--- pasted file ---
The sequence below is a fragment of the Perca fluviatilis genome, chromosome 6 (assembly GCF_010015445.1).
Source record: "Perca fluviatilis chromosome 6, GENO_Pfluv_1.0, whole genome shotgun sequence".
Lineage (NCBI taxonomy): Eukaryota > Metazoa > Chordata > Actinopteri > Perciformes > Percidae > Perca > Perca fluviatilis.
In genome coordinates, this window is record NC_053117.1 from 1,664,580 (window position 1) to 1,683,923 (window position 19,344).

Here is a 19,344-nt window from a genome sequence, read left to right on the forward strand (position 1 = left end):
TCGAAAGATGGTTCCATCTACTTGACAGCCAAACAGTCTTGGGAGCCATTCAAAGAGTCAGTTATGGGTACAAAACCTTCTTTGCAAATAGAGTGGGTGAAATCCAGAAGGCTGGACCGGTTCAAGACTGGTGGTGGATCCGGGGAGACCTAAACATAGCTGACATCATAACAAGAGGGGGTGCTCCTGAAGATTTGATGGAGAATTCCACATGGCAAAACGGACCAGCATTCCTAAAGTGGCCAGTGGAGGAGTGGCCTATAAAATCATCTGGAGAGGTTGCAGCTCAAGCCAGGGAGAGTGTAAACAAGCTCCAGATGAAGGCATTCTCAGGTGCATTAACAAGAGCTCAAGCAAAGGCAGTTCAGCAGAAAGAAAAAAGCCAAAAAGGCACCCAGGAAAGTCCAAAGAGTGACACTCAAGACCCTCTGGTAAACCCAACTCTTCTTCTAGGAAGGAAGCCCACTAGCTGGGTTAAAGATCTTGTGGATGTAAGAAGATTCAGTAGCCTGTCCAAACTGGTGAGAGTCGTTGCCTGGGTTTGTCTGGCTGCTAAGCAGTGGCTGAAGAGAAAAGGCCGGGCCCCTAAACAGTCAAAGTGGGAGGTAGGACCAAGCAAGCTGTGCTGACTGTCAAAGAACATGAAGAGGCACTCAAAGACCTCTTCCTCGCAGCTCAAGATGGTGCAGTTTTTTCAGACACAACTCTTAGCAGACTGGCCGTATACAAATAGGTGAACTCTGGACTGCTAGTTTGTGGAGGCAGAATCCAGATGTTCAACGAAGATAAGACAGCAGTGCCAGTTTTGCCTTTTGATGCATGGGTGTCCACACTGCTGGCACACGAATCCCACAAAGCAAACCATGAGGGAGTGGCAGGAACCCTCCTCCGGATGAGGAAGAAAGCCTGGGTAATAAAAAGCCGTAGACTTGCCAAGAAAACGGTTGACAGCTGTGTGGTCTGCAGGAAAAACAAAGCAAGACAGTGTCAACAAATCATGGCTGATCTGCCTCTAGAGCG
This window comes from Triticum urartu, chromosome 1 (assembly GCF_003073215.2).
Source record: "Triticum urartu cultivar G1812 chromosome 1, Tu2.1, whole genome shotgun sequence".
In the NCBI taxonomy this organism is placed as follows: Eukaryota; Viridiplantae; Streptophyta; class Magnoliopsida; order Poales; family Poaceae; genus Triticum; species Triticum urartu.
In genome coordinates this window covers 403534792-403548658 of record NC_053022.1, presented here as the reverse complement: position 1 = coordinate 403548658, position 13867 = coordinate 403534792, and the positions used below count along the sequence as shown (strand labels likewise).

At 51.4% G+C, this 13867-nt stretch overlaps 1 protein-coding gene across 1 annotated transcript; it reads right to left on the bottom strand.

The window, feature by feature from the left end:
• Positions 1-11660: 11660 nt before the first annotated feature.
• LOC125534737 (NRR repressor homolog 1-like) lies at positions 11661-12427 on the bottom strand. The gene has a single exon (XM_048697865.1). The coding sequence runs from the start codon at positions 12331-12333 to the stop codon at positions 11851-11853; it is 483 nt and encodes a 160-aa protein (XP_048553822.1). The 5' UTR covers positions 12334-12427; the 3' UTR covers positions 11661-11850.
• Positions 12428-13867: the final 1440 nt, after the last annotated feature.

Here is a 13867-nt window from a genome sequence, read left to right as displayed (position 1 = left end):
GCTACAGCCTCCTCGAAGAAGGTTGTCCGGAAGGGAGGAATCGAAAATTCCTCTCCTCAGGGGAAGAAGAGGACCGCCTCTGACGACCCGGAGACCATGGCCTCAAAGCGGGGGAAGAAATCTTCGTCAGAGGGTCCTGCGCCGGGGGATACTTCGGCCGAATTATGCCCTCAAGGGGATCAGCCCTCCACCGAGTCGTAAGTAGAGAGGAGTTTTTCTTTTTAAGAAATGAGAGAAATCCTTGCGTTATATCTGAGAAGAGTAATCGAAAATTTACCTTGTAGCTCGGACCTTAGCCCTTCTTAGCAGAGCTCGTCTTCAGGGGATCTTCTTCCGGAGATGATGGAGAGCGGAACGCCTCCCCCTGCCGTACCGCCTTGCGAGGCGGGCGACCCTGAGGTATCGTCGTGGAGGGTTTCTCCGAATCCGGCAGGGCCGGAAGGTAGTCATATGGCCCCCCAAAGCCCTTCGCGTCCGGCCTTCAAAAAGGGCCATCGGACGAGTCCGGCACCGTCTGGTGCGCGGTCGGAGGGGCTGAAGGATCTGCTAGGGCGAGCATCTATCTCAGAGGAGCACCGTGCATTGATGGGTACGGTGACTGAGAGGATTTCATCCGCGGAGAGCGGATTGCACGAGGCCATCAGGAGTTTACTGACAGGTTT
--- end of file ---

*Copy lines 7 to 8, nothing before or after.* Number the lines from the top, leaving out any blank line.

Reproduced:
This window comes from Triticum urartu, chromosome 1 (assembly GCF_003073215.2).
Source record: "Triticum urartu cultivar G1812 chromosome 1, Tu2.1, whole genome shotgun sequence".